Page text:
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The test of science

  1. Mar 25, 2007 #1


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    "this is a physics site. As such, discussions must be grounded in physics."

    To be grounded in physics only, we must stick to the present, where we know, and not just guess that physics applied. Unless we had some real evidence or proof that the state of the universe was the same in the past. We don't. Therefore to claim it was is religion. Is that really what this site is about???? I mean really??
    Are not claims of the early universe built in to astronomy inseparable from the "science"?? Perhaps a fresh look is needed to see if they really are inseparable? After all, science is not some priesthood, seeking to defend just it's beliefs, is it?! There is no proof the past was physical only, as the present. Is there? If so, where is it!? Can you defend it with reason, and evidence, or only by closing a thread with iseas such as this??? We shall see.
  2. jcsd
  3. Mar 25, 2007 #2
    This is going to be an interesting thread, with lots of insults and expletives flying around. :biggrin:

    But you are right to a point. We can never be sure of anything. However, I think the laws of physics would not have changed over any period of time. If they did change, they would not be laws. We can use this to estimate the state of the universe in the past.
  4. Mar 25, 2007 #3


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    I have no need to insult.
    But I do not say that they did change, since they came to be. The question is, when was that? Was it really at the beginning, or could it have been at some point afterwards, and how would we know??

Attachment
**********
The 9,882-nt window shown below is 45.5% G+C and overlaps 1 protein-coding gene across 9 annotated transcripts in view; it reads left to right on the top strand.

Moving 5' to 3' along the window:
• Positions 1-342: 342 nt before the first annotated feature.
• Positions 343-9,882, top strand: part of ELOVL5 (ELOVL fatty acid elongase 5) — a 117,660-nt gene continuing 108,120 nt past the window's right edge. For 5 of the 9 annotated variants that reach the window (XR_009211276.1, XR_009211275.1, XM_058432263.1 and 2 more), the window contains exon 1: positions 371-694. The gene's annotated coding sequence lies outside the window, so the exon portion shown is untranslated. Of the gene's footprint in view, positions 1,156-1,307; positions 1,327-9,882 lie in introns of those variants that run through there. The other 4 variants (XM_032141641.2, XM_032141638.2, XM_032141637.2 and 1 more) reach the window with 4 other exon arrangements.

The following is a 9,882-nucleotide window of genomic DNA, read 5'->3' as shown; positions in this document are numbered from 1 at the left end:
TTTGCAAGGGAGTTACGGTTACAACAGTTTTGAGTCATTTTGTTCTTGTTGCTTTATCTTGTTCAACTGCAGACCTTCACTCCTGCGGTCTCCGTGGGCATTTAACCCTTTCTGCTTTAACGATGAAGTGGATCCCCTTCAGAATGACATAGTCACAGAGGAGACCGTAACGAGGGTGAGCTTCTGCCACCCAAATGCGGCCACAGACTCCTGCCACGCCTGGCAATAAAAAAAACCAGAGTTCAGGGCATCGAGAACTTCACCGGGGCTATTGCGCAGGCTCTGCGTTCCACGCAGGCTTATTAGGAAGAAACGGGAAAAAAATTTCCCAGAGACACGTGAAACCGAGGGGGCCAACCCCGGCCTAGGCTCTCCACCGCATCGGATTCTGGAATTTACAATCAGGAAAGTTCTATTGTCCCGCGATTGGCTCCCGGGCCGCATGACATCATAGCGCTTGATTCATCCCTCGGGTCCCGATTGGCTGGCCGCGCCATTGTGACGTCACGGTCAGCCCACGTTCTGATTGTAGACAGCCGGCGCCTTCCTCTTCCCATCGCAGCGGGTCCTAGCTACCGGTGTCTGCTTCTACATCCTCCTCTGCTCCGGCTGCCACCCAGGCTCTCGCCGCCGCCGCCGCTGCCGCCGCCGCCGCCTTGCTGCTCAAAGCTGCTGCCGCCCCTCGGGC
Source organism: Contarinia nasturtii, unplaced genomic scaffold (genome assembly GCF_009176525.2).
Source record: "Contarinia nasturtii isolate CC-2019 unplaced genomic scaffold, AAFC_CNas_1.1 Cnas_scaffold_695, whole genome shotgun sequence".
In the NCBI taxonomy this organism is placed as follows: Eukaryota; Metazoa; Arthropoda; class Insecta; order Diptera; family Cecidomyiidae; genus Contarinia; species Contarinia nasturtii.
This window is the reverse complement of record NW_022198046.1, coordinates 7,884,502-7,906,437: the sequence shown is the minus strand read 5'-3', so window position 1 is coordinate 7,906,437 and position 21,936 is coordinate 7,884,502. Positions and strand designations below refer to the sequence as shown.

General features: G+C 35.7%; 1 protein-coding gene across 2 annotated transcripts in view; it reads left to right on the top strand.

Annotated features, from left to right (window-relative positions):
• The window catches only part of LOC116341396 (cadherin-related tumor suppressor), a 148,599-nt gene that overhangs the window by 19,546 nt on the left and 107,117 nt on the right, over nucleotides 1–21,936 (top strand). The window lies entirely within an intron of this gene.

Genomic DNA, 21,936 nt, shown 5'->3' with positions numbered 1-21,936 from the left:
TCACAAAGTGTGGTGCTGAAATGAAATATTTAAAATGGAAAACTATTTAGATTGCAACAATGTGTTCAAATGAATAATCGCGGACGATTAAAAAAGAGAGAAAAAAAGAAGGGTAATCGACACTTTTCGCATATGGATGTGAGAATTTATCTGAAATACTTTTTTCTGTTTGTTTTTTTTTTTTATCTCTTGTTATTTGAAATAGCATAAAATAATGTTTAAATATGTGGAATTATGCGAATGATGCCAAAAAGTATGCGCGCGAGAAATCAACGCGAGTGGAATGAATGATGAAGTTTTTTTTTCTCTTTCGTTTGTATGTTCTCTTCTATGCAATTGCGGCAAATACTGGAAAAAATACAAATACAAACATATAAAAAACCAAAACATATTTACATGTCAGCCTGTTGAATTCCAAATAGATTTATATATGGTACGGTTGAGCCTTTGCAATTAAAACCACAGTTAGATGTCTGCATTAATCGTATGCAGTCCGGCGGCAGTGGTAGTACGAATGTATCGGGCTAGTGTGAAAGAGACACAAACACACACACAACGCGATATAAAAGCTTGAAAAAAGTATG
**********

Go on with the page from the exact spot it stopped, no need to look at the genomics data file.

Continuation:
Only if we know it was the same in the deep past!. But, the problem is, we don't. So, how is it science to say we do???
  5. Mar 25, 2007 #4
    The simplest explanation is that the laws of physics have not changed (even in the "deep past"). This is both obvious (to propose change would require introduction of a parameter for the direction of change) and supported by all our historical records of mechanics and astronomical observations.

    It is science to look (in the present) at historical records or starlight (which, according to current evidence, allows us to observe the past universe), and to extrapolate.. We'd generally call it "philosophy" to ask what could have happened "outside" or "before" the domain of the observable universe.
  6. Mar 25, 2007 #5
    Hope this analogy will help you understand science better.

    A group of crime scene investigators arrive at hotel. In front of the hotel lies a man in a pool of blood. Most bones in his body is crushed, which is a result of a high velocity impact. Shreds of glass is found in his clothing and he is missing his coat. The CSI team look up, finding a large, broken window on the 20th floor. The go up and inside the room, they see a coat hanging with a name tag on it which is the same as the name tag on the wallet found in the deceased pants. The team can also successfully calculate the trajectory for something that has moved out of the window and the landing is within the uncertainness of the measurements of the position where the deceased could be found.

    Without having seen the actual jump, they can say with a high degree of certainty that the man was in that room, moved through the window and then affected by gravity, putting him on the ground with a lot of bones crushed. And all this without actually having seen the process with their own eyes...

    Compare this with someone who says that he has faith that the person fell or claimed that it had been privately revealed to him that the person fell without performing any investigation and without hearing or seeing anything of the hotel of scene.

    The actual phenomena does not need to be repeated, just the investigation of it. Science is not religion.
  7. Mar 25, 2007 #6


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    Staff: Mentor

    Good answer, Moridin.
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